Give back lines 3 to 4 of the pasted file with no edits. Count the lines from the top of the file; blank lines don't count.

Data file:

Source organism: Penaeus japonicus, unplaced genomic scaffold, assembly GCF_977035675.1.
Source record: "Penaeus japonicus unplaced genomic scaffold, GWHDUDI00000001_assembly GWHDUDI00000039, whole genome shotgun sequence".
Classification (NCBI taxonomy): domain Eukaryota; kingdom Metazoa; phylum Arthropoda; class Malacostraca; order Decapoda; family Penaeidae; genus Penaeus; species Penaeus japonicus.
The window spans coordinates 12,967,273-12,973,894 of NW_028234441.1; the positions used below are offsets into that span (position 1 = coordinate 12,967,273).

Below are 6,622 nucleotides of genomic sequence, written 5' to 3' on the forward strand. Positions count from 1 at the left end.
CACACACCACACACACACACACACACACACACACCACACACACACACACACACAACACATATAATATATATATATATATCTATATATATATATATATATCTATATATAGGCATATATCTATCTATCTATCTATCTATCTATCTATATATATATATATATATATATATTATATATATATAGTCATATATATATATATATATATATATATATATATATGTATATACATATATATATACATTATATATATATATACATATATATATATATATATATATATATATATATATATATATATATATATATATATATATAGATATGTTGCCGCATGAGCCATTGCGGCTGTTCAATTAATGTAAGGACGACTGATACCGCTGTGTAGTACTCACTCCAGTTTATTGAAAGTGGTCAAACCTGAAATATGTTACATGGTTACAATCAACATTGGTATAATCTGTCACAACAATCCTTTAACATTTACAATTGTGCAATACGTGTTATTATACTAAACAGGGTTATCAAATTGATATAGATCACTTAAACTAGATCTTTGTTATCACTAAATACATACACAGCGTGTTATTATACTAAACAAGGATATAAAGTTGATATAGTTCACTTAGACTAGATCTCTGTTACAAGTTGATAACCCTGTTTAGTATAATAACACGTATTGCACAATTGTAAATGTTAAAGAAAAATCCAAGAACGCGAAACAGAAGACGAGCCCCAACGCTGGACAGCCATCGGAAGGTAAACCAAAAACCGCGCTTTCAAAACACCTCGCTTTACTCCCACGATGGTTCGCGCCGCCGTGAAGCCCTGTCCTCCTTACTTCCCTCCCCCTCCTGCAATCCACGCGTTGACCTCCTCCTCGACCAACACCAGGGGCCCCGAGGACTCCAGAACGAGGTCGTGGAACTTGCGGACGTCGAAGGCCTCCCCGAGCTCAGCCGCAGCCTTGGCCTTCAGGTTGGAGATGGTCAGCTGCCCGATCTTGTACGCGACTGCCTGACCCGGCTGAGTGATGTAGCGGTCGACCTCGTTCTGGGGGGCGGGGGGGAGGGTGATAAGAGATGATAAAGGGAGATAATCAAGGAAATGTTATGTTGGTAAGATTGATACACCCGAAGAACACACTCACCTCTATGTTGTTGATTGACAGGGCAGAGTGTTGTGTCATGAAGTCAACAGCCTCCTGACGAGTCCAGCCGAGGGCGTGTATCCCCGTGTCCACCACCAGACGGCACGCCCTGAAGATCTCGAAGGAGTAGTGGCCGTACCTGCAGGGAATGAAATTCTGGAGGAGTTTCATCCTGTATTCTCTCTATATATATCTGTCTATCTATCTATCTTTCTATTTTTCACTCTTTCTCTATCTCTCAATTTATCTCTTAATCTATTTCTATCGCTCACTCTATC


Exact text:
Classification (NCBI taxonomy): domain Eukaryota; kingdom Metazoa; phylum Arthropoda; class Malacostraca; order Decapoda; family Penaeidae; genus Penaeus; species Penaeus japonicus.
The window spans coordinates 12,967,273-12,973,894 of NW_028234441.1; the positions used below are offsets into that span (position 1 = coordinate 12,967,273).